Members of the National Electoral Commission who were on duty at the local, provincial and national level have confirmed that they did not observe or undertake any collation or tallying of results. Seven members of the National Electoral Commission board held a night press conference yesterday to distance themselves from the announced results.
They stated in no uncertain terms that there had been no official tallying of results anywhere beyond the polling stations. Furthermore, they explained that, by law, they must certify the tallying at the national level with all of their signatures for any official results to be valid.
That, however, did not happen. The situation was the same at the municipal and provincial levels. There was no tallying and, therefore, no certification of results took place at either of those levels.
But it does not matter anymore. Prior to the announcement by the spokesperson of CNE, Júlia Ferreira, the head of political and electoral affairs of MPLA, João Martins had already rallied the national and international media to claim victory by a landslide.
What numbers he put out were the very same ones read out later by CNE’s spokesperson.
It does not seem to matter anymore because the international media, whose opinion or verdict is, for better or worse, often important to lend credibility to elections in places like Angola, had already concluded even before a single vote was cast, that the MPLA would win comfortably.
Whether that win would be procured by fair or foul means was of no moment to them. The only thing they seemed interested in was to know a little bit more about Dos Santos’s sucessor – General João Lourenço.
A number of international observers, particularly Portuguese politicians, predictably praised the elections as “perfect”.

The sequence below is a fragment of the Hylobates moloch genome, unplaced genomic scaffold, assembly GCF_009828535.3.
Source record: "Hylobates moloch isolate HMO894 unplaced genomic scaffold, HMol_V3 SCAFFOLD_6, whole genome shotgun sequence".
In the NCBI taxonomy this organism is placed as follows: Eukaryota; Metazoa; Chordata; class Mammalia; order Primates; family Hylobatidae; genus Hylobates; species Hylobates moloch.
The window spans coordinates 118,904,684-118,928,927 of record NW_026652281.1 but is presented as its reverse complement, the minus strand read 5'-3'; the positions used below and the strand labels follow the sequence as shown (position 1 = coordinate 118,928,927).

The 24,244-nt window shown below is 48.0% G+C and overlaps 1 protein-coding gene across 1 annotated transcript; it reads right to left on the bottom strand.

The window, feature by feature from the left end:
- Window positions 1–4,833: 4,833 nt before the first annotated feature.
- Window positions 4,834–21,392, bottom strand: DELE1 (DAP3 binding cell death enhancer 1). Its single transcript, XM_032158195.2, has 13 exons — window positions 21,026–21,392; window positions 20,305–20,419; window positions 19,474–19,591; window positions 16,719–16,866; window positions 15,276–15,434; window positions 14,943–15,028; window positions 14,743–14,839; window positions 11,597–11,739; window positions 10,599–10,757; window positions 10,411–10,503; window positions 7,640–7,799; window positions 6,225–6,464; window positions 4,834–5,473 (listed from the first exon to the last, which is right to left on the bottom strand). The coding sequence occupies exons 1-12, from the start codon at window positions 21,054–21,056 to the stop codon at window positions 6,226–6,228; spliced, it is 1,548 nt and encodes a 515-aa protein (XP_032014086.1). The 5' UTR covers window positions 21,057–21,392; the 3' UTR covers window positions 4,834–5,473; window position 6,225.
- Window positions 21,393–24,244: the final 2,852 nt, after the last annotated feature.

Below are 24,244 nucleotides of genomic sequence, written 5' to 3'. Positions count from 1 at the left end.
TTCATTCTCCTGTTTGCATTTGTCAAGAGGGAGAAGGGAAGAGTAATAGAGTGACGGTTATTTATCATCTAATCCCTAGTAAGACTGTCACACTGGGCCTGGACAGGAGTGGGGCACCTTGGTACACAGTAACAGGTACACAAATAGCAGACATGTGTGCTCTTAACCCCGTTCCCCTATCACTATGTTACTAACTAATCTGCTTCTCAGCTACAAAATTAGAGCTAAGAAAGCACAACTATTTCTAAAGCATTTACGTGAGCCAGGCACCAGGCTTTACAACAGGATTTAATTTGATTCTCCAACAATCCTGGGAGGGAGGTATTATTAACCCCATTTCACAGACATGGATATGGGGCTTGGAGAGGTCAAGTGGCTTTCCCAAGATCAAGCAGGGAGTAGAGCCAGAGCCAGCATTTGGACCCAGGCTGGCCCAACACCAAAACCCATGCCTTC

What now? As a critical Angolan citizen it is my duty to question the whole process. There is already an international narrative established by the international media and political pundits about the comfortable win of MPLA.
Why couldn’t the National Electoral Commission abide by the law, and have the votes tallied? In the past three elections (1992, 2008, 2012), there was no shame in stuffing ballots, and other tricks in the book to ensure predetermined “landslide victories”. But at least the Electoral Law was observed as far the tallying of the results.
This time there was a major difference.
The opposition organized itself to undertake parallel tallying of the votes. They had battled hard for the electoral law to be observed as far as the monitoring of the polling stations and access of the official and signed copies of local results.
Also, the broader use of smartphones helped. Within minutes copies of the certified polling station results were being disseminated in the social media, as citizens took a keen interest in monitoring the elections.
By law, the results of each polling station must be posted locally for the public to see, immediately after they have been certified by the local members of the Electoral Commision and agents of the competing political parties.
As the evening progressed on August 23, it became clear from the certified results at polling stations across the country that the ruling MPLA would not coast comfortably to victory. In fact, it was well on the way to losing in the capital Luanda. That was when the official tallying of the votes at local, provincial and national levels was suspended.
Ordinary Angolans have long been fed up with the kleptocratic regime of the MPLA and the accompanying neglect by the government of its social responsibilities, a severe economic crisis, widespread joblessness, and decades of misrule and sheer incompetence.
What happened in these elections is that the Angolan people came to understand the value of the secrecy of the vote. MPLA could no longer control the hearts and minds of people through fear mongering, outright repression and corruption.
Yet, MPLA has proven to be a master manipulator of the international media by getting it to buy into its narratives that serve to perpetuate and legitimize its power. This time it has managed yet again to procure international acceptance of the outright stealing of elections in the most crude and unbelievable manner: No tallying of the results.
Angolan voters have been robbed. These elections have cost over half a billion dollars. Recently, the National Electoral Commission received an additional US $250 million from the presidency, from a slush fund, according to some sources. What for?
For the international community it might be just business as usual with the Angolan regime. All that conversation about democracy and rule of law has never been meant sincerely. The Southern Africa Development Community Observation Mission has already declared the Angolan elections free and fair.
Angolans must learn how to overcome the fractures of its social fabric to band together in ending this state of affairs and this regime of bandits.